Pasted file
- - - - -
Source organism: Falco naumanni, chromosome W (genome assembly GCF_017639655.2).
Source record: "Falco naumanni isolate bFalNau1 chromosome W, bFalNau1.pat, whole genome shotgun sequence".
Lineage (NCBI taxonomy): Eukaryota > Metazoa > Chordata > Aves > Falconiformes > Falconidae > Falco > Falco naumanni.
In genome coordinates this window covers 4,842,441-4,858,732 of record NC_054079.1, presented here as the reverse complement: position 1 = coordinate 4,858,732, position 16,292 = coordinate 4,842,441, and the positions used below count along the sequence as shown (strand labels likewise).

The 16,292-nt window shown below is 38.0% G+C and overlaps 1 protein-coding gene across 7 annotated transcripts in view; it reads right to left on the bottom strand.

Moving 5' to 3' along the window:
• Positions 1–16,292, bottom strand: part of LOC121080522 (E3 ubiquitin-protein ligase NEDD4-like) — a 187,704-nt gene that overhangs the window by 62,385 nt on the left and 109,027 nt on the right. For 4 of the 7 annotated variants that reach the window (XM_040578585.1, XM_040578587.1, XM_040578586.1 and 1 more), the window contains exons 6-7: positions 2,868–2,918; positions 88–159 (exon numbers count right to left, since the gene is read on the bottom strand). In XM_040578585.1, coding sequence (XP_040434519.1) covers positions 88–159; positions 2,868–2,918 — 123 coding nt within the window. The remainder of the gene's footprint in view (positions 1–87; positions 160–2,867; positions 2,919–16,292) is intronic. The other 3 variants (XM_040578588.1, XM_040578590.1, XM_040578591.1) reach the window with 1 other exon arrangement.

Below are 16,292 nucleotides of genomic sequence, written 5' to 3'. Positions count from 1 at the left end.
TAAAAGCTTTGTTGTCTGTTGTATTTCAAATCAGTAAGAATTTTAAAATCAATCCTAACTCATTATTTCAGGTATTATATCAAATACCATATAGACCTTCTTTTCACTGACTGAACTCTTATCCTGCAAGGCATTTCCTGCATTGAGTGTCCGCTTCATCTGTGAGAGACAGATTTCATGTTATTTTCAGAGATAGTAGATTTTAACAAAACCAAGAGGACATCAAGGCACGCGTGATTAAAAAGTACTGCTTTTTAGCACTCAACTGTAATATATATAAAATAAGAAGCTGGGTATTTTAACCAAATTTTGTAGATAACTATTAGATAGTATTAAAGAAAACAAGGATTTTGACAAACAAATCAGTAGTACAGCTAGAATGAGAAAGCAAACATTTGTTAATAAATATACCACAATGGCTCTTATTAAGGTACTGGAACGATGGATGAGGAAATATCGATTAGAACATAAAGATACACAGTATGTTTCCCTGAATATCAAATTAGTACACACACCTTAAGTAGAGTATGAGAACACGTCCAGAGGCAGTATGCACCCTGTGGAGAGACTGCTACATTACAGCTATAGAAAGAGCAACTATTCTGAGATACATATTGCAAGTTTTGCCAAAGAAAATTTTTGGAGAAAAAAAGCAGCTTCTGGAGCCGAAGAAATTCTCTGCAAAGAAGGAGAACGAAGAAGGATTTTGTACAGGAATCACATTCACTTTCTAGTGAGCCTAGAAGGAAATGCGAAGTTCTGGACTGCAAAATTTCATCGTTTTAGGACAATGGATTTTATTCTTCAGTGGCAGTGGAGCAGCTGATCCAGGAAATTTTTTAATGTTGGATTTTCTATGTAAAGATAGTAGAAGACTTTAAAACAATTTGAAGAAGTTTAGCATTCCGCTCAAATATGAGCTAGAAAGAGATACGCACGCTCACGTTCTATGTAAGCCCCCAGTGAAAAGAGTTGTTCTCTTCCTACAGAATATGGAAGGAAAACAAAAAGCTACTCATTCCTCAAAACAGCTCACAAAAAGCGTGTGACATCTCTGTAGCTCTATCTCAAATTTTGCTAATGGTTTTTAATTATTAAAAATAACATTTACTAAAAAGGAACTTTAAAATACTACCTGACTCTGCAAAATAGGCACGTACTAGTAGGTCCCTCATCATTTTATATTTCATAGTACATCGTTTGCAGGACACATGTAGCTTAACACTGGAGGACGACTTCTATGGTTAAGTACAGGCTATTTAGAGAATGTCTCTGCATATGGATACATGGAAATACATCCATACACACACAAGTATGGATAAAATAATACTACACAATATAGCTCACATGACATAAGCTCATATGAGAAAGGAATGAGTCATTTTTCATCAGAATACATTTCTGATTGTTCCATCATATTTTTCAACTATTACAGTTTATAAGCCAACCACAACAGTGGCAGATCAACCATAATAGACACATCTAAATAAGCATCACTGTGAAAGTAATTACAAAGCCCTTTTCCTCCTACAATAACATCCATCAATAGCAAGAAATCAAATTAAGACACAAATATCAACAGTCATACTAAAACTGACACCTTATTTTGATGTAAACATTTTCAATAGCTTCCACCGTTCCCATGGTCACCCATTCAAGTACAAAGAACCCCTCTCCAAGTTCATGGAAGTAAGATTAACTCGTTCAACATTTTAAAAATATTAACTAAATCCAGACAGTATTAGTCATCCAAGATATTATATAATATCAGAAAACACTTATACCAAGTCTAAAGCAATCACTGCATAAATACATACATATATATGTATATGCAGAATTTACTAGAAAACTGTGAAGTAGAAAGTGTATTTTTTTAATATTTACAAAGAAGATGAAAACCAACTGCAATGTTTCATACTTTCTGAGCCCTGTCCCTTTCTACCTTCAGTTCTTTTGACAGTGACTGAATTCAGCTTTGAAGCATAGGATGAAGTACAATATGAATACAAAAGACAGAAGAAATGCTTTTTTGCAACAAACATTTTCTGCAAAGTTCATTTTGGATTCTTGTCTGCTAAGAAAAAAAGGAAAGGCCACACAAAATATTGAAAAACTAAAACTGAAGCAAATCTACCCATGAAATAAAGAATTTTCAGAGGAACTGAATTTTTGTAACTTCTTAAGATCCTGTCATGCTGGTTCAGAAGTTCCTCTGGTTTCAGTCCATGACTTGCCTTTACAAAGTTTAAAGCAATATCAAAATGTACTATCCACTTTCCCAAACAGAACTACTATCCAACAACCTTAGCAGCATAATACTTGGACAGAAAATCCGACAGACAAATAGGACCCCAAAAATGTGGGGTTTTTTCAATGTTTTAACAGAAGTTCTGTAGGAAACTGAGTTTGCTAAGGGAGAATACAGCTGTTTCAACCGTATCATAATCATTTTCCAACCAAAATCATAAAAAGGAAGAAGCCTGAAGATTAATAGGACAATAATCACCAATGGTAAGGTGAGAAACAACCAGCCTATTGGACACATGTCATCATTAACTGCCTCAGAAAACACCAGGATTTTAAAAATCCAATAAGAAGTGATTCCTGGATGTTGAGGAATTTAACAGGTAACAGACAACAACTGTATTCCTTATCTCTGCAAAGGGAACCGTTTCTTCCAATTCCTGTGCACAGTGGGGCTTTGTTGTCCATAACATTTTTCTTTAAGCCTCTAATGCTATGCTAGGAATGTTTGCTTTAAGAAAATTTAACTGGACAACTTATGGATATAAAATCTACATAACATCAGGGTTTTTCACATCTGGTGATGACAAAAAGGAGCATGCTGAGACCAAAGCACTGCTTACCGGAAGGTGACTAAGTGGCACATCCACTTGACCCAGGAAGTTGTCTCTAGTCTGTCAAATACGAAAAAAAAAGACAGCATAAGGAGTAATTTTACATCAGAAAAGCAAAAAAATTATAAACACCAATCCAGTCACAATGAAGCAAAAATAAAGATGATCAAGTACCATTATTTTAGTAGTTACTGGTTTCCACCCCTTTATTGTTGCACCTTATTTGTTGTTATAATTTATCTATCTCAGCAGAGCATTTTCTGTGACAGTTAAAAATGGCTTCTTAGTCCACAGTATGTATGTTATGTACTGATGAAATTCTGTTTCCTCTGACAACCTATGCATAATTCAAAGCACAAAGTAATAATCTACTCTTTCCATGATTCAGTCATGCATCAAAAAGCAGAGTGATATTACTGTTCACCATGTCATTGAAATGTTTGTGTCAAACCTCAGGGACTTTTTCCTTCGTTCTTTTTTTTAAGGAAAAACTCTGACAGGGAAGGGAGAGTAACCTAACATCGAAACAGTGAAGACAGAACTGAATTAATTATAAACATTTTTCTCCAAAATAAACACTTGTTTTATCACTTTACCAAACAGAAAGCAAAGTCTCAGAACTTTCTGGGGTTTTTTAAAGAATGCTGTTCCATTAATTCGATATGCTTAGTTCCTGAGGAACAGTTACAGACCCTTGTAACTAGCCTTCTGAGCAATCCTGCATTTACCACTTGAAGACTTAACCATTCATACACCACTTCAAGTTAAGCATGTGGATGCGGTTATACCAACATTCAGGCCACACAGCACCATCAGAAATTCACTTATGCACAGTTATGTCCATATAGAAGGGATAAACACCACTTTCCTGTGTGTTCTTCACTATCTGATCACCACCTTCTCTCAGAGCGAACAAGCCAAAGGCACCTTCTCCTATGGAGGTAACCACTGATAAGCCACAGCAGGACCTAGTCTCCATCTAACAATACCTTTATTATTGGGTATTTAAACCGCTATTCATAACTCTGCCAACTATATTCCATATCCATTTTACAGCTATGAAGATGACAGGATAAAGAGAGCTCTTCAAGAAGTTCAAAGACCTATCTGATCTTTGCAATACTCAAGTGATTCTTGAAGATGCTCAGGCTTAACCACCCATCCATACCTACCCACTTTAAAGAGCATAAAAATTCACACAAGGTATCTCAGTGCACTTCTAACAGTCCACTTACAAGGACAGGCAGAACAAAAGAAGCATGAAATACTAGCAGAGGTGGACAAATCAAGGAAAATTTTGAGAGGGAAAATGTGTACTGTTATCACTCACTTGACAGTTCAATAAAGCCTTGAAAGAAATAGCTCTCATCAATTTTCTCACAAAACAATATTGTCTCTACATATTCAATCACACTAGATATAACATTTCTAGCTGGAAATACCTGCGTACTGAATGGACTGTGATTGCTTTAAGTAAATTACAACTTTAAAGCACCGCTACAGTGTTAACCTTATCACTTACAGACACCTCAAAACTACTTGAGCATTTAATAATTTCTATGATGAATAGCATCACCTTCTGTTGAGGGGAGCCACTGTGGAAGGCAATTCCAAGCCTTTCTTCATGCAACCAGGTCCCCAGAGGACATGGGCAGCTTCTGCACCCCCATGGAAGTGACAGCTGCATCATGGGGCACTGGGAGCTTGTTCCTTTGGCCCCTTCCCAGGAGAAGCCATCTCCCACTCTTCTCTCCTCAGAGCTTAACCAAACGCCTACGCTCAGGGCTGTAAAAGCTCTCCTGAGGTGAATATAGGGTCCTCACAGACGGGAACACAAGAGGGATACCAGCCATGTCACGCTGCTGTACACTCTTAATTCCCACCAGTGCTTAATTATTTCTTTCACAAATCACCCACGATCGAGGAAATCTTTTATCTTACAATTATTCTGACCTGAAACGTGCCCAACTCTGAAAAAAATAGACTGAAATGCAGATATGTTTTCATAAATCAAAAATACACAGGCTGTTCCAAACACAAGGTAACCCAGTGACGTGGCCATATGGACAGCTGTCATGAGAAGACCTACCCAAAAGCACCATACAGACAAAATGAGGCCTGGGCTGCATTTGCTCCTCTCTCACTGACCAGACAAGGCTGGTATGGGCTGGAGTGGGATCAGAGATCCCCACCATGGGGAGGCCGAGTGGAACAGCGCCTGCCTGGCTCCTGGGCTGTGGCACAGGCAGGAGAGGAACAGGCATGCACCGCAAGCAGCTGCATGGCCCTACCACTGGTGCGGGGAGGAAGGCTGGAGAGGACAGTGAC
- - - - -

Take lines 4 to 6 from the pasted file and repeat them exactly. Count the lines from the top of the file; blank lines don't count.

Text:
In genome coordinates this window covers 4,842,441-4,858,732 of record NC_054079.1, presented here as the reverse complement: position 1 = coordinate 4,858,732, position 16,292 = coordinate 4,842,441, and the positions used below count along the sequence as shown (strand labels likewise).

The 16,292-nt window shown below is 38.0% G+C and overlaps 1 protein-coding gene across 7 annotated transcripts in view; it reads right to left on the bottom strand.

Moving 5' to 3' along the window: